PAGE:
Although only one town in the "Tri Cities", namely Somerset, currently has more than 10,000 people, the area has been experiencing heightened population and job growth since the 1990s. Growth has been especially rapid in Laurel County, which outgrew areas such as Scott and Jessamine counties around Lexington or Shelby and Nelson Counties around Louisville. London significantly grew in population in the 2000s, from 5,692 in 2000 to 7,993 in 2010. London also landed a Wal-Mart distribution center in 1997, bringing thousands of jobs to the community.

In northeast Kentucky, the greater Ashland area is an important transportation, manufacturing, and medical center. Iron and petroleum production, as well as the transport of coal by rail and barge, have been historical pillars of the region's economy. Due to a decline in the area's industrial base, Ashland has seen a sizable reduction in its population since 1990. The population of the area has since stabilized, however, with the medical service industry taking a greater role in the local economy. The Ashland area, including the counties of Boyd and Greenup, are part of the Huntington-Ashland, WV-KY-OH, Metropolitan Statistical Area (MSA). As of the 2000 census, the MSA had a population of 288,649. More than 21,000 of those people (as of 2010) reside within the city limits of Ashland.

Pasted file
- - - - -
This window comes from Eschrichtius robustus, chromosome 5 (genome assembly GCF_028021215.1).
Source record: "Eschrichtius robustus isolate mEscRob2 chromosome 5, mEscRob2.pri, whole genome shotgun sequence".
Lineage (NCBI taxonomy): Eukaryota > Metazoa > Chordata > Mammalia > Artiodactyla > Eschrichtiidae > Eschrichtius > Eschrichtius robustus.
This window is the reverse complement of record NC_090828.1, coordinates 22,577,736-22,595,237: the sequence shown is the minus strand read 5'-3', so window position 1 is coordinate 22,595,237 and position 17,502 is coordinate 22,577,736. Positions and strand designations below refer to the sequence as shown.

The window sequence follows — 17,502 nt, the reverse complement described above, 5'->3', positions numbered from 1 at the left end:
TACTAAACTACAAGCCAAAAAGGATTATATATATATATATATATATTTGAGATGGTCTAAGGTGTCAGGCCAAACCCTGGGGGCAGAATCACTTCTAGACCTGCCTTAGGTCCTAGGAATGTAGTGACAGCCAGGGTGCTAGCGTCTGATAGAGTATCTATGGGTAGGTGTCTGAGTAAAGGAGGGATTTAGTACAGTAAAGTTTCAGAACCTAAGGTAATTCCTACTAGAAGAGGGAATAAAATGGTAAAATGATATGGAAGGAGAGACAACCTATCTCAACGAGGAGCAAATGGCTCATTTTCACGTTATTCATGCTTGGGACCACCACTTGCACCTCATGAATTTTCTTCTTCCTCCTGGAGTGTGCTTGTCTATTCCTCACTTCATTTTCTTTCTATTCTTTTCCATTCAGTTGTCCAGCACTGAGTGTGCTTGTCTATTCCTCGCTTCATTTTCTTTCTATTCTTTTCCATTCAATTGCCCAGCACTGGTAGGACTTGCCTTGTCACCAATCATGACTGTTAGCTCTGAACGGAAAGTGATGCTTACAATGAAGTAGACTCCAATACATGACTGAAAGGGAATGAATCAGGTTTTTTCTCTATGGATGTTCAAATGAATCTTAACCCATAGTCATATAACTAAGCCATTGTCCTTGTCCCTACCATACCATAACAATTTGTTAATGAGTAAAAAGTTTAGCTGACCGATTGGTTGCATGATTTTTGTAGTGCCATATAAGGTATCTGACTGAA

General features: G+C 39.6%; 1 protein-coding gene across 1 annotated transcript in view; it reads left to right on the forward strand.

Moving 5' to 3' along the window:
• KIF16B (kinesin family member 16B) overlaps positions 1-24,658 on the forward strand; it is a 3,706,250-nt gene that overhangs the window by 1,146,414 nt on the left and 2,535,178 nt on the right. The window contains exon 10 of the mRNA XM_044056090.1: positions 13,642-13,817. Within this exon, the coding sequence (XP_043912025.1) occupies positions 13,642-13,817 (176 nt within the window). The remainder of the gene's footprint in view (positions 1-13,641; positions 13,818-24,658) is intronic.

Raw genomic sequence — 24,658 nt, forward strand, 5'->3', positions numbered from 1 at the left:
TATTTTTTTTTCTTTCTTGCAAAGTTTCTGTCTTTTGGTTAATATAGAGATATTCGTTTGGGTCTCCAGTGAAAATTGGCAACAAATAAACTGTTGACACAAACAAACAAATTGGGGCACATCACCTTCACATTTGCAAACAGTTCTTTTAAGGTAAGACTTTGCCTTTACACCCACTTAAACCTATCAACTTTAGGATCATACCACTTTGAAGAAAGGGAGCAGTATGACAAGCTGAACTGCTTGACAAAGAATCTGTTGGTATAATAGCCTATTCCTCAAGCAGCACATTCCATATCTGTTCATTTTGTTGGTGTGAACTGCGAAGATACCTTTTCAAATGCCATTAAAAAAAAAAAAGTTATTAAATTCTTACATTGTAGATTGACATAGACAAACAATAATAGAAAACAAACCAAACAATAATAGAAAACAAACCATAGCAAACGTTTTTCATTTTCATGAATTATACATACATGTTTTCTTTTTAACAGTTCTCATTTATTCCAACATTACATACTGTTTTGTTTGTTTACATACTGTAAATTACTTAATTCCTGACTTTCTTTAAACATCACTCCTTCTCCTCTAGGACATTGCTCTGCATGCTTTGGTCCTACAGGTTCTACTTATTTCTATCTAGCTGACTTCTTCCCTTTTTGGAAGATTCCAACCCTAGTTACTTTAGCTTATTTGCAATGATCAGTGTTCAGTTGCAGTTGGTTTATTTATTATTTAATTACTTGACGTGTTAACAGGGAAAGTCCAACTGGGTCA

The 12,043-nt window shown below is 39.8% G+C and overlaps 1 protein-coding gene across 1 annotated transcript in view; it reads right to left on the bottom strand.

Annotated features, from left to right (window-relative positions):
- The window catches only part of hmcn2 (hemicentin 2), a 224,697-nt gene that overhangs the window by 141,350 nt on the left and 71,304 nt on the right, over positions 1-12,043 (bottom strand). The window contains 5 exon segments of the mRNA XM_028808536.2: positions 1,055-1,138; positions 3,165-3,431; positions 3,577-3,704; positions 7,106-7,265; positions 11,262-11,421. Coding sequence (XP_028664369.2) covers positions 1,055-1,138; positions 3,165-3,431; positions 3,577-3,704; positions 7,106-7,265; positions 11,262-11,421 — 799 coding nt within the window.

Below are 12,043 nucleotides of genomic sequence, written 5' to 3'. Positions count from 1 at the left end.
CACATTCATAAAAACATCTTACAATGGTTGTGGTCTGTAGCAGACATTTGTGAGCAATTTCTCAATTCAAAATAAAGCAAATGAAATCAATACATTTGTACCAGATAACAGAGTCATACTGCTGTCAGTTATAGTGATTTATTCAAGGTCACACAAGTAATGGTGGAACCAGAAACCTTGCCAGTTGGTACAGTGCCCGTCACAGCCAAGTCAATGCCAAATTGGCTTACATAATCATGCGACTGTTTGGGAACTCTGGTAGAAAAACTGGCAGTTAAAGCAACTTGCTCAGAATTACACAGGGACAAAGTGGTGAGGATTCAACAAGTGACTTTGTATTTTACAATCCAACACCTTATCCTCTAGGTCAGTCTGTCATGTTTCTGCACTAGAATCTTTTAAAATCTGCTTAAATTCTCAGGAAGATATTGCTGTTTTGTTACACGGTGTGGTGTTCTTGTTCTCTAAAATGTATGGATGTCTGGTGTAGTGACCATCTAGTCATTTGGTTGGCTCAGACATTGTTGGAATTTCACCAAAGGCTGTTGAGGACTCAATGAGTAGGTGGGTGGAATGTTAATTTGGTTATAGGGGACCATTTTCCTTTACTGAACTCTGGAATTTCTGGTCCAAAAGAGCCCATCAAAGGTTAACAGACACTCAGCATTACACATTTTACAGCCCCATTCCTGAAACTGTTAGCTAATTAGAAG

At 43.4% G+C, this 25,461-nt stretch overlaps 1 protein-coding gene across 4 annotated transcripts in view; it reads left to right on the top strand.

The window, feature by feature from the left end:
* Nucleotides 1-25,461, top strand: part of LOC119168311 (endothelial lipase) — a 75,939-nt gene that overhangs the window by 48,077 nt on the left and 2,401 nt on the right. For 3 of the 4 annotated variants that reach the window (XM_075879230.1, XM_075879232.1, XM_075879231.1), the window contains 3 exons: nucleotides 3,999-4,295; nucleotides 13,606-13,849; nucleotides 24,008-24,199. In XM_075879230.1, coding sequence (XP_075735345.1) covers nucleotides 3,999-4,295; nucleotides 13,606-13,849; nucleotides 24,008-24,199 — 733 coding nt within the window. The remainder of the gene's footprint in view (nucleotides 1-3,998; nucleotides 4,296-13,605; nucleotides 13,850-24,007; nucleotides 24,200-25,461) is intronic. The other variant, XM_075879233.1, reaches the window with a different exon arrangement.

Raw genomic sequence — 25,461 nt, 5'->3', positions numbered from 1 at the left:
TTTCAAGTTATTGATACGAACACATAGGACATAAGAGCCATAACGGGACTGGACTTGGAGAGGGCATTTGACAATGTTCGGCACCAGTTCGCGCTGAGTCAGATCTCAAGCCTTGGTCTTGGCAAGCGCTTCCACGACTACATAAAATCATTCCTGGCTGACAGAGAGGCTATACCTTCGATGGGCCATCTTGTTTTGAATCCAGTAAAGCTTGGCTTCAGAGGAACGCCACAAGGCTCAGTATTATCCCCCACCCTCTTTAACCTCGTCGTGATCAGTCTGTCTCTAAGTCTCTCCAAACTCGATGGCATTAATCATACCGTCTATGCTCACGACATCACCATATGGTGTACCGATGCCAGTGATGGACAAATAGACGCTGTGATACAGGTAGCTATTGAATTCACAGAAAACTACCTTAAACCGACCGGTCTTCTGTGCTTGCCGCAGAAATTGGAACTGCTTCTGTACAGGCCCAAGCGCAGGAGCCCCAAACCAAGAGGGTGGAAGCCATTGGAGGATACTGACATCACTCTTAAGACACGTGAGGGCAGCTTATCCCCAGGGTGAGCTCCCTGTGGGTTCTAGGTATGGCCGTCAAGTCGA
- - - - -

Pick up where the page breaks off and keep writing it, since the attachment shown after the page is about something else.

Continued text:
The largest county in Kentucky by area is Pike, which contains Pikeville and suburb Coal Run Village . The county and surrounding area is the most populated region in the state that is not part of a Micropolitan Statistical Area or a Metropolitan Statistical Area containing nearly 200,000 people in five counties: Floyd County, Martin County, Letcher County, and neighboring Mingo County, West Virginia. Pike County contains slightly over 68,000 people.

Only three U.S. states have capitals with smaller populations than Kentucky's Frankfort (pop. 25,527), those being Augusta, Maine (pop. 18,560), Pierre, South Dakota (pop. 13,876), and Montpelier, Vermont (pop. 8,035).

Education